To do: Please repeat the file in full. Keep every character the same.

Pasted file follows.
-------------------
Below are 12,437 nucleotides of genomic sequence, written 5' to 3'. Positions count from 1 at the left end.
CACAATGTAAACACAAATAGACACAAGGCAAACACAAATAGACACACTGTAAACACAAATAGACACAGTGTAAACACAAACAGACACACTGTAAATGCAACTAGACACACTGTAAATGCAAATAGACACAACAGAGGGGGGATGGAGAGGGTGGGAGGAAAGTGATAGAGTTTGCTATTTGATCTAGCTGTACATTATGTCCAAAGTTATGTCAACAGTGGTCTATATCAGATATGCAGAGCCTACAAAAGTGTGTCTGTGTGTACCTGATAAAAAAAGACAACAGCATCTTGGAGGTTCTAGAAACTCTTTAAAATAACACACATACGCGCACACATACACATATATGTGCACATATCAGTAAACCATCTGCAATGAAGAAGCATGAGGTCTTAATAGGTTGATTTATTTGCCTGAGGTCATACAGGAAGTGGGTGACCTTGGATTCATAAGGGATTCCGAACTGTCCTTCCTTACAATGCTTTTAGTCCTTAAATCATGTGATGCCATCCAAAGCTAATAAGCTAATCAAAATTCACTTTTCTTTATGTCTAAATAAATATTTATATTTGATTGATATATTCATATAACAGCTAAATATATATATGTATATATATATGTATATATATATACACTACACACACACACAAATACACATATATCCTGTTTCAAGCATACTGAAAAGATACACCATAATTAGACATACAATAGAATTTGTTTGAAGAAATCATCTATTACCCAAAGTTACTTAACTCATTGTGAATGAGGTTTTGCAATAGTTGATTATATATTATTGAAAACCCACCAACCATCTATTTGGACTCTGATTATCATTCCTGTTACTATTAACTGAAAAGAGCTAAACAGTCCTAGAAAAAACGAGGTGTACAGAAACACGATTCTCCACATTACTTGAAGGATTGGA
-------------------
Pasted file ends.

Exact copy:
Below are 12,437 nucleotides of genomic sequence, written 5' to 3'. Positions count from 1 at the left end.
CACAATGTAAACACAAATAGACACAAGGCAAACACAAATAGACACACTGTAAACACAAATAGACACAGTGTAAACACAAACAGACACACTGTAAATGCAACTAGACACACTGTAAATGCAAATAGACACAACAGAGGGGGGATGGAGAGGGTGGGAGGAAAGTGATAGAGTTTGCTATTTGATCTAGCTGTACATTATGTCCAAAGTTATGTCAACAGTGGTCTATATCAGATATGCAGAGCCTACAAAAGTGTGTCTGTGTGTACCTGATAAAAAAAGACAACAGCATCTTGGAGGTTCTAGAAACTCTTTAAAATAACACACATACGCGCACACATACACATATATGTGCACATATCAGTAAACCATCTGCAATGAAGAAGCATGAGGTCTTAATAGGTTGATTTATTTGCCTGAGGTCATACAGGAAGTGGGTGACCTTGGATTCATAAGGGATTCCGAACTGTCCTTCCTTACAATGCTTTTAGTCCTTAAATCATGTGATGCCATCCAAAGCTAATAAGCTAATCAAAATTCACTTTTCTTTATGTCTAAATAAATATTTATATTTGATTGATATATTCATATAACAGCTAAATATATATATGTATATATATATGTATATATATATACACTACACACACACACAAATACACATATATCCTGTTTCAAGCATACTGAAAAGATACACCATAATTAGACATACAATAGAATTTGTTTGAAGAAATCATCTATTACCCAAAGTTACTTAACTCATTGTGAATGAGGTTTTGCAATAGTTGATTATATATTATTGAAAACCCACCAACCATCTATTTGGACTCTGATTATCATTCCTGTTACTATTAACTGAAAAGAGCTAAACAGTCCTAGAAAAAACGAGGTGTACAGAAACACGATTCTCCACATTACTTGAAGGATTGGA